The American Language - Study Guide Chapter 8.3 Summary & Analysis

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Chapter 8.3 Summary

Mencken announces that the superiority of American spelling is due to its rapid advancements despite English objections. English purists who refuse to take English lessons from overseas, he writes, root such opposition, in an "esthetic hatred." Later, however, the English would take on what they knew were "Americanisms." They adopted tendencies to drop silent letters, forego redundancies, and replace certain forms with others. The word-changes instituted by Noah Webster were now English word-changes introduced by America. The scholars in Great Britain, then, had only one more concern, he says, to agree on which spellings to adopt and which to dispense with.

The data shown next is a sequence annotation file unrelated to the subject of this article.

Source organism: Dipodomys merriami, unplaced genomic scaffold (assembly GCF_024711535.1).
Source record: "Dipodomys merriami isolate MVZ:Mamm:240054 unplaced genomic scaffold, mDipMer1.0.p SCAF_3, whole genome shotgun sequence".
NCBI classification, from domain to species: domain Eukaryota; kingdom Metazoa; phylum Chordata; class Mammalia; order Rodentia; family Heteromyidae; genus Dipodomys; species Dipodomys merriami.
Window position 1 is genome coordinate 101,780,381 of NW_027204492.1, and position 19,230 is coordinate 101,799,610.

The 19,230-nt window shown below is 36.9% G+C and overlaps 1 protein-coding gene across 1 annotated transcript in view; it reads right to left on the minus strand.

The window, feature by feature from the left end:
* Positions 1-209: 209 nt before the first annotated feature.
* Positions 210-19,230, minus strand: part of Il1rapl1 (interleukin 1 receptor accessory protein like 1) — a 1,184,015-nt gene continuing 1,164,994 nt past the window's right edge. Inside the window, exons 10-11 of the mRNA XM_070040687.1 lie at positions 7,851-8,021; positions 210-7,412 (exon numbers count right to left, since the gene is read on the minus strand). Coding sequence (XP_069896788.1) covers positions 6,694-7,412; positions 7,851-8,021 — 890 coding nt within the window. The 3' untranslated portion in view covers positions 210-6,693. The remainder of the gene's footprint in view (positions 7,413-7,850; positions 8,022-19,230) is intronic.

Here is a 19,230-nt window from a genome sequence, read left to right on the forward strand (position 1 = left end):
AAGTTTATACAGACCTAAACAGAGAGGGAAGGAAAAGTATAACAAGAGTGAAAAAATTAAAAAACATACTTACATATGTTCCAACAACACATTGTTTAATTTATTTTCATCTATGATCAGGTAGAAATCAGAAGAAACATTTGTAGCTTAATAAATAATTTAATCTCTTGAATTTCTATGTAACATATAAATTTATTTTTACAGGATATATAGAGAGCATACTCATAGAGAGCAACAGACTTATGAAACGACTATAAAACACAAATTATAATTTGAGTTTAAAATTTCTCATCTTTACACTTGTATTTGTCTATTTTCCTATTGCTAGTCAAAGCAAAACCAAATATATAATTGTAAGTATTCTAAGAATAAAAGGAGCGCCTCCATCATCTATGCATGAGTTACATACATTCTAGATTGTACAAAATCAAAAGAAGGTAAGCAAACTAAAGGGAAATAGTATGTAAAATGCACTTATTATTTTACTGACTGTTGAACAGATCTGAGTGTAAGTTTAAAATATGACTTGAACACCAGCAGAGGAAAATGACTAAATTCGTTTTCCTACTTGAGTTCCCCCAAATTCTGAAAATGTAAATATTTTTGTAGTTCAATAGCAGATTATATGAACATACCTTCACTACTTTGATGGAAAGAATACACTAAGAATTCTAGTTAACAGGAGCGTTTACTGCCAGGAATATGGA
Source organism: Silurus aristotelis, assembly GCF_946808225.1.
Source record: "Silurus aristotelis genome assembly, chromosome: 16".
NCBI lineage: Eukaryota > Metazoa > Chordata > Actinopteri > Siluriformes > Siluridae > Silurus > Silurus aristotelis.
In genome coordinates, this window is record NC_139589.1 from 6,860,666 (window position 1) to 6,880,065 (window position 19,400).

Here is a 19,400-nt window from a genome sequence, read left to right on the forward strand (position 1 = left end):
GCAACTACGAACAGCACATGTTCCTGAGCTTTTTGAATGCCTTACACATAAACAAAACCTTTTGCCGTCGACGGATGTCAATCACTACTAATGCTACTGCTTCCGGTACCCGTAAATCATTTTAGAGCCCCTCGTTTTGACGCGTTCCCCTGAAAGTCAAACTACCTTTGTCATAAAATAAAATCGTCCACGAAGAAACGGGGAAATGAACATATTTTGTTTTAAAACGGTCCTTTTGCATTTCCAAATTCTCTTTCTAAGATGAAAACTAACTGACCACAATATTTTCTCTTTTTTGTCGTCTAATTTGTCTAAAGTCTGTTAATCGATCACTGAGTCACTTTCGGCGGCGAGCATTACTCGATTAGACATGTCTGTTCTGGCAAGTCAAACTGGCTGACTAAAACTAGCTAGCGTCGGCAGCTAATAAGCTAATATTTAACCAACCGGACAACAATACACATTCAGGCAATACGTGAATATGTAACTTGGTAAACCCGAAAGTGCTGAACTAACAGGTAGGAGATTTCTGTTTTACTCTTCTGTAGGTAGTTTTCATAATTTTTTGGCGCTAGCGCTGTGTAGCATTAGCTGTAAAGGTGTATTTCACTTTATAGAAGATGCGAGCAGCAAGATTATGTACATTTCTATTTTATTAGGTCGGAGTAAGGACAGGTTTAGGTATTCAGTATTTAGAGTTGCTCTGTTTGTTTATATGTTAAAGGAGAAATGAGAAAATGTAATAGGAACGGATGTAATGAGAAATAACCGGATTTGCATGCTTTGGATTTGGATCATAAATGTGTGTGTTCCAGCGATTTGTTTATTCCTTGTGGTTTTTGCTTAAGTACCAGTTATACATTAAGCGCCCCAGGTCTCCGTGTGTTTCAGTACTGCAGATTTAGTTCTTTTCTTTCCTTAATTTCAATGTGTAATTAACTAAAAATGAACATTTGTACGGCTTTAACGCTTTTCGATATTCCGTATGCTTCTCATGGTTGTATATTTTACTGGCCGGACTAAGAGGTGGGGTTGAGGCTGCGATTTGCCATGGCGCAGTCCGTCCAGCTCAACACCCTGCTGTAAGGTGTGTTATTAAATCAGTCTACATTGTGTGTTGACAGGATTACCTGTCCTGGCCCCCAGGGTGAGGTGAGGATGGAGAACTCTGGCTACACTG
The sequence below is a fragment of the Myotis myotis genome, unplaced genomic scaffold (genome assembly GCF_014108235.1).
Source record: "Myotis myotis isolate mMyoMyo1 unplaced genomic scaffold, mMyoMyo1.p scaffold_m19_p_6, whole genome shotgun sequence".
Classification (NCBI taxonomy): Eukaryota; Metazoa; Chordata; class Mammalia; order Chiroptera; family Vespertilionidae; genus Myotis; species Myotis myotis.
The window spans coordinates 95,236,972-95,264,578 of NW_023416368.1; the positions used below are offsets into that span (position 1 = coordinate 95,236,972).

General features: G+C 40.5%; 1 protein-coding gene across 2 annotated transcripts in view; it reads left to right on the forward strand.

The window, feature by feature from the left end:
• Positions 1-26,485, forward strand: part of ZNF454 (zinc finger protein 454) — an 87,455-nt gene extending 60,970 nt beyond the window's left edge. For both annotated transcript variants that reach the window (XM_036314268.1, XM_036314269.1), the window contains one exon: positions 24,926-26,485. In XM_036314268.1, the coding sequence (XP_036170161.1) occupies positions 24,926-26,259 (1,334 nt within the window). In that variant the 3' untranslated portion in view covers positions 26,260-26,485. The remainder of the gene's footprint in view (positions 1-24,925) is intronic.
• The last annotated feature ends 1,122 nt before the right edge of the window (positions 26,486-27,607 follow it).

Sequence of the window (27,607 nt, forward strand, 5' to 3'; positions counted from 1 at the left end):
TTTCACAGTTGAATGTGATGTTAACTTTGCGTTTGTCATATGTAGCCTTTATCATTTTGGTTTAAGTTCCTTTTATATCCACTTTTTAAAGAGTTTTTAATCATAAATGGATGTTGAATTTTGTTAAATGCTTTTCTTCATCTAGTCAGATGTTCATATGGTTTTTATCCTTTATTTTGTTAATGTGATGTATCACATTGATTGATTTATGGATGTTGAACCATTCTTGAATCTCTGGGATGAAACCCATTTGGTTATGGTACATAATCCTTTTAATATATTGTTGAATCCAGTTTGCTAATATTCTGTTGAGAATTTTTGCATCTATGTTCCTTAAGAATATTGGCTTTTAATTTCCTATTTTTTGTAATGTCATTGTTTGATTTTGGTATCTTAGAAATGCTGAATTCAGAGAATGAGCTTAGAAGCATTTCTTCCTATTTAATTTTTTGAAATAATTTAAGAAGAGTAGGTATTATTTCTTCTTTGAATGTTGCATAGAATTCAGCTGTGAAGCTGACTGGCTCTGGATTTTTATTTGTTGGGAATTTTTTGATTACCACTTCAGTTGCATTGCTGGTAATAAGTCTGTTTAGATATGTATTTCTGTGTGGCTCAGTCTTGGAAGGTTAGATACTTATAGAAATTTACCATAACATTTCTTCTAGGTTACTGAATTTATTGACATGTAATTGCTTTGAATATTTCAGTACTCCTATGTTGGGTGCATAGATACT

Chapter 8.3 Analysis

American spelling remained superior, says Mencken, by advancing in spite of the extreme opposition in Britain. He maintains their protest was not because of academic or etymological objection but because English purists were appalled by America, American English, and English...

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This section contains 229 words
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The American Language from Nonfiction Classics for Students. ©2005-2006 Thomson Gale, a part of the Thomson Corporation. All rights reserved.